June 25 (Bloomberg) -- Europe’s debt crisis is putting pressure on corporate earnings globally with companies from Procter & Gamble Co. to Danone cutting forecasts and signaling profits will fall at more companies this year.
Analysts predict members of the Standard & Poor’s 500 Index in the U.S. will report a 1.1 percent average drop in second- quarter earnings, after estimating a gain as recently as last month, according to data compiled by Bloomberg. That would be the first decline in 11 quarters after a 6.2 percent average increase in the first quarter. A stronger dollar is another threat to earnings as U.S. exports become more expensive.
In Asia, the chairman at computer manufacturer Compal Electronics Inc. said last week that concern about a global slowdown is making him less optimistic about the second half of the year. Paris-based Danone lowered its 2012 profitability forecast as Spanish shoppers switch to cheaper brands of yogurt.
“There is a lot of trepidation about second-quarter earnings,” Tim Ghriskey, chief investment officer of Solaris Group in Bedford Hills, New York, said in a June 22 interview. He oversees about $2 billion including shares of Apple Inc. and DuPont Co. “You are very unlikely to see companies coming out with favorable outlooks given the problems in Europe and the slowing growth in the U.S. and China.”
The recession that has hit at least 8 of 17 countries in the euro region is hurting demand for all types of products. FedEx Corp., an economic bellwether because it transports phones to pharmaceuticals, last week predicted full-year earnings that trailed some analysts’ estimates. Philip Morris International Inc., the world’s largest publicly traded tobacco company, anticipates second-quarter shipments in the European Union will tumble as much as 9 percent, hurt in part by Spain’s almost 25 percent jobless rate.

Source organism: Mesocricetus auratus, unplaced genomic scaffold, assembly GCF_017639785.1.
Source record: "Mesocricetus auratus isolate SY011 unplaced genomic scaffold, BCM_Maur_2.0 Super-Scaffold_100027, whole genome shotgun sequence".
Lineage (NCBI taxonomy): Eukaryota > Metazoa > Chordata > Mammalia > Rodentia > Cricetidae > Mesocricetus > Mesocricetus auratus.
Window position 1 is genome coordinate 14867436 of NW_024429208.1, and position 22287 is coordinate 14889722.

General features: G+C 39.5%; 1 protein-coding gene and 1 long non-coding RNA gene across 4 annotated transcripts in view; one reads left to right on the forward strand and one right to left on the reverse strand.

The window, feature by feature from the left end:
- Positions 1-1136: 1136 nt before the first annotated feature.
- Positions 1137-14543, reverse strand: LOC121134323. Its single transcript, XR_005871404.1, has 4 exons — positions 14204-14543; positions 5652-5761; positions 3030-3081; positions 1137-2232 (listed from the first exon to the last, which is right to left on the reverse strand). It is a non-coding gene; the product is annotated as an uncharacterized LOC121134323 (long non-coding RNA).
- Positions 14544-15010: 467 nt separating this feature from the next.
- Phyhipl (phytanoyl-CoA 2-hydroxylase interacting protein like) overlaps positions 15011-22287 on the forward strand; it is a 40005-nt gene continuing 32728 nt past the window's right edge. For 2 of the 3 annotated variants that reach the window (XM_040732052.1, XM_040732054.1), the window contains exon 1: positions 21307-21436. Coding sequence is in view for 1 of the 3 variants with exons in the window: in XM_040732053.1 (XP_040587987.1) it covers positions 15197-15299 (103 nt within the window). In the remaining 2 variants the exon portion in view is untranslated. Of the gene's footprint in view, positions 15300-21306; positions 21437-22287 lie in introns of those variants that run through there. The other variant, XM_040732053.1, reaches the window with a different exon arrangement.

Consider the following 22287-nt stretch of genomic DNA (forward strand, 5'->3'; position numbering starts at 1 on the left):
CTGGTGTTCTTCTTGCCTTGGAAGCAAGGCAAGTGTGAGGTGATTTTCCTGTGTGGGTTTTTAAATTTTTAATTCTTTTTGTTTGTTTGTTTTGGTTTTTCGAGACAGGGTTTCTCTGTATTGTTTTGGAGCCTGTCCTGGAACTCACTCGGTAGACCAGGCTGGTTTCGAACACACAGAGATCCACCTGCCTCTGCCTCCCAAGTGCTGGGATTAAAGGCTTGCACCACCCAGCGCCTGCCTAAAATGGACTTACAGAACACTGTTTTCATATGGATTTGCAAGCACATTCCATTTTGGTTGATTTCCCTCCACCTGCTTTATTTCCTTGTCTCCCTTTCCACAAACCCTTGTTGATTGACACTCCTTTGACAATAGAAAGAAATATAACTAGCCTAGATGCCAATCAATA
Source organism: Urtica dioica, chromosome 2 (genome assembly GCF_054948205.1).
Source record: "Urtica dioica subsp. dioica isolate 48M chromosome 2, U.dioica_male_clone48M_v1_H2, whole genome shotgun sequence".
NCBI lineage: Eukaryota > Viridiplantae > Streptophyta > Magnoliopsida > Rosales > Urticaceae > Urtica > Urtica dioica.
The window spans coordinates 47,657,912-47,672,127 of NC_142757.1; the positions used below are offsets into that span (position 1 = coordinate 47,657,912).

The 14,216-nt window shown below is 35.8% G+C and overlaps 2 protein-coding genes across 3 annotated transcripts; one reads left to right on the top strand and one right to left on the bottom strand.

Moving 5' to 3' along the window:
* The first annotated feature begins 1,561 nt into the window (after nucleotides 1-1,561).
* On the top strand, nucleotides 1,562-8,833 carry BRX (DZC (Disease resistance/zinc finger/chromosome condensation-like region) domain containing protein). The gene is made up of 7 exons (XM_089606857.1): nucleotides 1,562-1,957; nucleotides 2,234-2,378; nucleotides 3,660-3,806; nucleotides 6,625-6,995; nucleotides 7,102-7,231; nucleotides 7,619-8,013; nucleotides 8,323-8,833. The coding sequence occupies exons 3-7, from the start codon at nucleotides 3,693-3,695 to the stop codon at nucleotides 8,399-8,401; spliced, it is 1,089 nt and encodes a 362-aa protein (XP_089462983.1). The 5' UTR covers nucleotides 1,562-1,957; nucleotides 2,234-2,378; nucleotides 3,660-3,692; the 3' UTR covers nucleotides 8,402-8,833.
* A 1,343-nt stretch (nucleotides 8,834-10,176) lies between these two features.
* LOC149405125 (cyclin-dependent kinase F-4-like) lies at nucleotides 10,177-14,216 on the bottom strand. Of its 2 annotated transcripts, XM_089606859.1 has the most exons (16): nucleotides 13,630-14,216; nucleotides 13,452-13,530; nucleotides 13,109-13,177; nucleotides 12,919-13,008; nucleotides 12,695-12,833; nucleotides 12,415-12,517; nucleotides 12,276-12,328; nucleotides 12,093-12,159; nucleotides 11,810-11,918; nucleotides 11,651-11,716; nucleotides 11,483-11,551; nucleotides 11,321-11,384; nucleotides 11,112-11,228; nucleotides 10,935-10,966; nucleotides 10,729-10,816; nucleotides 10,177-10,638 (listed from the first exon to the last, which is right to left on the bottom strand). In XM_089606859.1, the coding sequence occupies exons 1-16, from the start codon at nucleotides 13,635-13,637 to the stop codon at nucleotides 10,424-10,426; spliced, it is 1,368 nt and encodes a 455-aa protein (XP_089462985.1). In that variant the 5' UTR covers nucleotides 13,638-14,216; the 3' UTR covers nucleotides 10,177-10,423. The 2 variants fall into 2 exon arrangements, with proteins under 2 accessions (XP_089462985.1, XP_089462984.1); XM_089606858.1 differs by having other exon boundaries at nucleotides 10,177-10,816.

“It’s the economy, the unemployment,” Andre Calantzopoulos, Philip Morris’s chief operating officer, told analysts on a June 21 conference call. “It’s the austerity measures.”
Those measures, which include eliminating 150,000 civil service jobs in Greece and cutting 11.5 billion euros ($14.5 billion) from the country’s budget, have curbed spending by consumers and businesses. In Germany, Europe’s largest economy, business confidence fell to the lowest in more than two years in June, a sign the crisis may be spreading as leaders grapple with bailing out Greece, Spain and Italy.